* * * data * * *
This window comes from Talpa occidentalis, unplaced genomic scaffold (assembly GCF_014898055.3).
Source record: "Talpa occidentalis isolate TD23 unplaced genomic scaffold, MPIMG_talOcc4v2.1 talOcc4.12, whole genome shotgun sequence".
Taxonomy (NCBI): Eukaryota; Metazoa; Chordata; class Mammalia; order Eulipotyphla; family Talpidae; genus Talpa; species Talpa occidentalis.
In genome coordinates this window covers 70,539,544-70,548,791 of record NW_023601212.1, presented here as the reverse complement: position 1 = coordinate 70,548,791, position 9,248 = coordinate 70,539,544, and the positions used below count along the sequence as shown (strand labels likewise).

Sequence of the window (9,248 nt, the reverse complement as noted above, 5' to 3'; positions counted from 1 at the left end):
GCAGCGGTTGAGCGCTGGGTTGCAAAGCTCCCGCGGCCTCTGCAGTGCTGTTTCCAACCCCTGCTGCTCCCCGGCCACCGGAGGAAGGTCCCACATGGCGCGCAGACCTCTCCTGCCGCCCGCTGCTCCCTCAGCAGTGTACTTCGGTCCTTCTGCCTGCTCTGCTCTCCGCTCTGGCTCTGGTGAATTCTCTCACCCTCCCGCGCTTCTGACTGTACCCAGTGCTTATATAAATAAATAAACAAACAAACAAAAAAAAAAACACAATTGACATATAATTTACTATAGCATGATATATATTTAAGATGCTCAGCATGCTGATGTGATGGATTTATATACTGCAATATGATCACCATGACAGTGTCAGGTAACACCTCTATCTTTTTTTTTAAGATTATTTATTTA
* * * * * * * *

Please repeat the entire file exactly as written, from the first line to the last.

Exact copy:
This window comes from Talpa occidentalis, unplaced genomic scaffold (assembly GCF_014898055.3).
Source record: "Talpa occidentalis isolate TD23 unplaced genomic scaffold, MPIMG_talOcc4v2.1 talOcc4.12, whole genome shotgun sequence".
Taxonomy (NCBI): Eukaryota; Metazoa; Chordata; class Mammalia; order Eulipotyphla; family Talpidae; genus Talpa; species Talpa occidentalis.
In genome coordinates this window covers 70,539,544-70,548,791 of record NW_023601212.1, presented here as the reverse complement: position 1 = coordinate 70,548,791, position 9,248 = coordinate 70,539,544, and the positions used below count along the sequence as shown (strand labels likewise).

Sequence of the window (9,248 nt, the reverse complement as noted above, 5' to 3'; positions counted from 1 at the left end):
GCAGCGGTTGAGCGCTGGGTTGCAAAGCTCCCGCGGCCTCTGCAGTGCTGTTTCCAACCCCTGCTGCTCCCCGGCCACCGGAGGAAGGTCCCACATGGCGCGCAGACCTCTCCTGCCGCCCGCTGCTCCCTCAGCAGTGTACTTCGGTCCTTCTGCCTGCTCTGCTCTCCGCTCTGGCTCTGGTGAATTCTCTCACCCTCCCGCGCTTCTGACTGTACCCAGTGCTTATATAAATAAATAAACAAACAAACAAAAAAAAAAACACAATTGACATATAATTTACTATAGCATGATATATATTTAAGATGCTCAGCATGCTGATGTGATGGATTTATATACTGCAATATGATCACCATGACAGTGTCAGGTAACACCTCTATCTTTTTTTTTAAGATTATTTATTTA